Migrants and asylum seekers should be able to request protection from immigration agents at border crossings or after entering Mexico, under Mexican and international law. The agents are legally prohibited from turning away anyone with a refugee status claim or anyone whose life would be at risk upon return to their home country. They are required to allow them into Mexico and to forward their requests to COMAR.

A raftsman prepares to take passengers across the Suchiate river from Ciudad Hidalgo, Mexico to Tecun Uman, Guatemala, August 12, 2021. © 2021 Tyler Mattiace

But most enter Mexico irregularly, even those intending to seek refugee status. Nearly every interviewee said they had entered Mexico irregularly, taking a raft or wading across the Suchiate River, which separates Mexico and Guatemala. They had not gone through an official border crossing, fearing immigration agents would detain and deport them when they attempted to enter the country or request protection, they said.

Video, Israel, 24, Nicaragua

Immigration officials said asylum seekers rarely enter at official crossings, but if they do, the policy is to take adults into custody and transfer them to an immigration detention center – and to transfer children and families to a shelter – where they wait to speak to a COMAR representative and make a refugee status claim.

But the interviews suggest the situation is more complicated. Experiences varied, suggesting immigration agents and private security guards on the Rodolfo Robles border bridge, connecting Tecún Uman, Guatemala and Ciudad Hidalgo, Mexico, at times decide on their own how to respond. Human Rights Watch also spoke to the Human Rights Monitoring and Observation Collective for Southwest Mexico (COMDHSM), a collective of migrants’ rights groups that helped some of the migrants.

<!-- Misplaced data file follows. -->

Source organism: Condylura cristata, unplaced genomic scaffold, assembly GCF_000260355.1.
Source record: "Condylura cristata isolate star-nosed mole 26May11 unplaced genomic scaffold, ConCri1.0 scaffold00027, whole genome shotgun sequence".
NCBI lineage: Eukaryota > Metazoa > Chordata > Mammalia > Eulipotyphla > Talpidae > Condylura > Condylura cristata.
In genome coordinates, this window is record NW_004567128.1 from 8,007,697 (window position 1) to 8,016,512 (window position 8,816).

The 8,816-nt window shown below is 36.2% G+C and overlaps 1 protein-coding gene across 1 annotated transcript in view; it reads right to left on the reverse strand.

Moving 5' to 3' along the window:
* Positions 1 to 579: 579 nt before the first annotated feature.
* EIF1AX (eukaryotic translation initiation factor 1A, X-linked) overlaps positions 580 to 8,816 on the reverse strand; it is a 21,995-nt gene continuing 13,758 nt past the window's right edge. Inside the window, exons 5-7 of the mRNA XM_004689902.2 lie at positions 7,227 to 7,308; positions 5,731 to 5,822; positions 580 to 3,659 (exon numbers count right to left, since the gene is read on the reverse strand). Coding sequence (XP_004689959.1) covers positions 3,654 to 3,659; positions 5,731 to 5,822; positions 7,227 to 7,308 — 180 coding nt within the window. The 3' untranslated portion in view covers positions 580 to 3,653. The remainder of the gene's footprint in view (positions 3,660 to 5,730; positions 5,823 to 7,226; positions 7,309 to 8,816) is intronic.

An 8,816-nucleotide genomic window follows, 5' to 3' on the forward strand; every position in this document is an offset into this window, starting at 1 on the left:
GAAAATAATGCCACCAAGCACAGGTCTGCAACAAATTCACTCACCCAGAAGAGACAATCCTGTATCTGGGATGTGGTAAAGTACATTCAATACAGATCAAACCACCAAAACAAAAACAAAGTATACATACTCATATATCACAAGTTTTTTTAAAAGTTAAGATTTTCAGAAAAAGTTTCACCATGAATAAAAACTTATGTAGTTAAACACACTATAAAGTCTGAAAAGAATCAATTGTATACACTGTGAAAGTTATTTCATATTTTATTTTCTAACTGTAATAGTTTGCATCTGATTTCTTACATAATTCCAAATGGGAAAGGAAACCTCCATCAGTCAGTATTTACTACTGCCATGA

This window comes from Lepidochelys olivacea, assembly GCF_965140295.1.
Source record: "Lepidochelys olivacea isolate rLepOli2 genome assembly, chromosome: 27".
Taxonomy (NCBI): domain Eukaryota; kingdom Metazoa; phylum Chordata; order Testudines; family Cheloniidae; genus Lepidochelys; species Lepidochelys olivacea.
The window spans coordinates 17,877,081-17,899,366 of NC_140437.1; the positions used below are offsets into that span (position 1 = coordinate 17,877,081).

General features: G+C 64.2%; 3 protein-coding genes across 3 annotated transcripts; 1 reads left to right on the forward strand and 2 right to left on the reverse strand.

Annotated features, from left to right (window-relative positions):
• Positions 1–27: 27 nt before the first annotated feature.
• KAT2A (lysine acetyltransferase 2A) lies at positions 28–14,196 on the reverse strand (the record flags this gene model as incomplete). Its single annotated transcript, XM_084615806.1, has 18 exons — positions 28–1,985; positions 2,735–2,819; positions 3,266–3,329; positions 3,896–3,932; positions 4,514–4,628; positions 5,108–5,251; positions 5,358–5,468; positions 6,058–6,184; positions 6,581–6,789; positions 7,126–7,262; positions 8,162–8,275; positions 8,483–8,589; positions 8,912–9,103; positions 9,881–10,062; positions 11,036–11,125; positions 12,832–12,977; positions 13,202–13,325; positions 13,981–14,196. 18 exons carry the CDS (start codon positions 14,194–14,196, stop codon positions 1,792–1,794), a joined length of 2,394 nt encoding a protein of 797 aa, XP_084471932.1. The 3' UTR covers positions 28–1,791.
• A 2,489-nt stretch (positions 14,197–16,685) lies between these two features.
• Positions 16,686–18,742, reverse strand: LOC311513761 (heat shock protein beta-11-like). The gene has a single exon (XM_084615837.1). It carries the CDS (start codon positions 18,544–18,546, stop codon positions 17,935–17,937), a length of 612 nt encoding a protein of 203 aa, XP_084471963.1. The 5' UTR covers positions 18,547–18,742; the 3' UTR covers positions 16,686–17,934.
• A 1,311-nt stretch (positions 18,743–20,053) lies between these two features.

COMDHSM said they helped 87 asylum seekers enter legally between February and June 2021. They stopped doing so, they said, after receiving phone calls from an immigration official who threatened them with a criminal investigation on human trafficking charges. Immigration agents often harassed the COMDHSM staff at the border, they said, attempting to prevent them from entering the immigration office or speaking to asylum seekers.

Once, as they accompanied a family of asylum seekers, National Guard troops and two Suchiate municipal police officers arrived, threatening to detain them, they said. They reported the incident to the National Human Rights Commission, which urged the immigration agency to ensure their safety. The agency later sent the groups a letter saying it had instructed staff at the border to follow its code of conduct.

Nine people interviewed said that they or their families attempted to enter the country by telling agents on the Rodolfo Robles border bridge that they wished to seek refugee status in Mexico.

Video, Francisco, 28, Honduras


Video, Ximena, 31, Honduras

My husband was in jail for 12 years, from age 14 to 26. In jail, you have to join a gang if you want to survive. He didn’t want to do it, but they made him. A few years before he was released, he told the gang he was going to quit. That night, someone broke into his mother’s house and shot her. We knew that as soon as he got out of jail it could happen to us too. The Red Cross told us we could go to Tecún Uman and request asylum in Mexico. The whole family went seven of us. On the bridge, the Mexican immigration agents made us wait for hours. Finally, they said only the two children and one adult could enter. The rest of our family would have to stay in Guatemala. We said “it’s all of us or no one.” In Guatemala, they gave us the contact of a Mexican organization. The next week, they met us at the bridge and talked with the immigration agents, who finally let us cross. -Ana, 30, Guatemala